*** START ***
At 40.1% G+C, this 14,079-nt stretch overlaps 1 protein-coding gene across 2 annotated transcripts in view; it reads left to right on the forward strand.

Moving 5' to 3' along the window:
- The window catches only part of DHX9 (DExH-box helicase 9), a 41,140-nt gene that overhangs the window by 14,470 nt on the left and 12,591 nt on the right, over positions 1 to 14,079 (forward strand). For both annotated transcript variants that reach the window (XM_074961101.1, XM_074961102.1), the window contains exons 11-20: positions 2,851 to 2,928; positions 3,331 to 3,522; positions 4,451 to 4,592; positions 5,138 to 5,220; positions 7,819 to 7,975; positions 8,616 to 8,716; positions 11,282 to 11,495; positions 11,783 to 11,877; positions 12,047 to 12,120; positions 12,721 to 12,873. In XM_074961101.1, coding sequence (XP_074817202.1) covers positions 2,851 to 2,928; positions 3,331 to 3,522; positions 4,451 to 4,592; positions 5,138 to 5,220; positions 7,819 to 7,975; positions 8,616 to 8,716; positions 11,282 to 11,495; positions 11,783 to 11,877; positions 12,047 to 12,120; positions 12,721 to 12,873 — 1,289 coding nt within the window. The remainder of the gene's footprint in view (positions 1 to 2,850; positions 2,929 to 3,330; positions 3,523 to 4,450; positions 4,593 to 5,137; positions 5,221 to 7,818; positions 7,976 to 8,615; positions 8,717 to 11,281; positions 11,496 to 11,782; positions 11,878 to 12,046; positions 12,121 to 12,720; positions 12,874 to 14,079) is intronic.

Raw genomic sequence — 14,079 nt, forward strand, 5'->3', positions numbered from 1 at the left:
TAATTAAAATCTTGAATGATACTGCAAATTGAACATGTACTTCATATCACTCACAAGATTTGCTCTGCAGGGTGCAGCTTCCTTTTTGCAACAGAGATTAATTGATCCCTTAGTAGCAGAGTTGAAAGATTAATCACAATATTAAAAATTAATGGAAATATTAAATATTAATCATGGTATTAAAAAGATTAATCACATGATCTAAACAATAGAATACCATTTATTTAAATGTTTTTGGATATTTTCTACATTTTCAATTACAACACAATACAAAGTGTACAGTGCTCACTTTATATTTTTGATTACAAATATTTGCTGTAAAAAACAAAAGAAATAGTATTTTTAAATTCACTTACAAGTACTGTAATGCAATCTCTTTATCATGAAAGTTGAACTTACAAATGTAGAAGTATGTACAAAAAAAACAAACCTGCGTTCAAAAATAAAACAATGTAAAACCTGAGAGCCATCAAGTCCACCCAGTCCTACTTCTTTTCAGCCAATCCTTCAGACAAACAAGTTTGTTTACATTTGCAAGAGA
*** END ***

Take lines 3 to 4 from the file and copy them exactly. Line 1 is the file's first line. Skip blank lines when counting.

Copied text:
- The window catches only part of DHX9 (DExH-box helicase 9), a 41,140-nt gene that overhangs the window by 14,470 nt on the left and 12,591 nt on the right, over positions 1 to 14,079 (forward strand). For both annotated transcript variants that reach the window (XM_074961101.1, XM_074961102.1), the window contains exons 11-20: positions 2,851 to 2,928; positions 3,331 to 3,522; positions 4,451 to 4,592; positions 5,138 to 5,220; positions 7,819 to 7,975; positions 8,616 to 8,716; positions 11,282 to 11,495; positions 11,783 to 11,877; positions 12,047 to 12,120; positions 12,721 to 12,873. In XM_074961101.1, coding sequence (XP_074817202.1) covers positions 2,851 to 2,928; positions 3,331 to 3,522; positions 4,451 to 4,592; positions 5,138 to 5,220; positions 7,819 to 7,975; positions 8,616 to 8,716; positions 11,282 to 11,495; positions 11,783 to 11,877; positions 12,047 to 12,120; positions 12,721 to 12,873 — 1,289 coding nt within the window. The remainder of the gene's footprint in view (positions 1 to 2,850; positions 2,929 to 3,330; positions 3,523 to 4,450; positions 4,593 to 5,137; positions 5,221 to 7,818; positions 7,976 to 8,615; positions 8,717 to 11,281; positions 11,496 to 11,782; positions 11,878 to 12,046; positions 12,121 to 12,720; positions 12,874 to 14,079) is intronic.

Raw genomic sequence — 14,079 nt, forward strand, 5'->3', positions numbered from 1 at the left: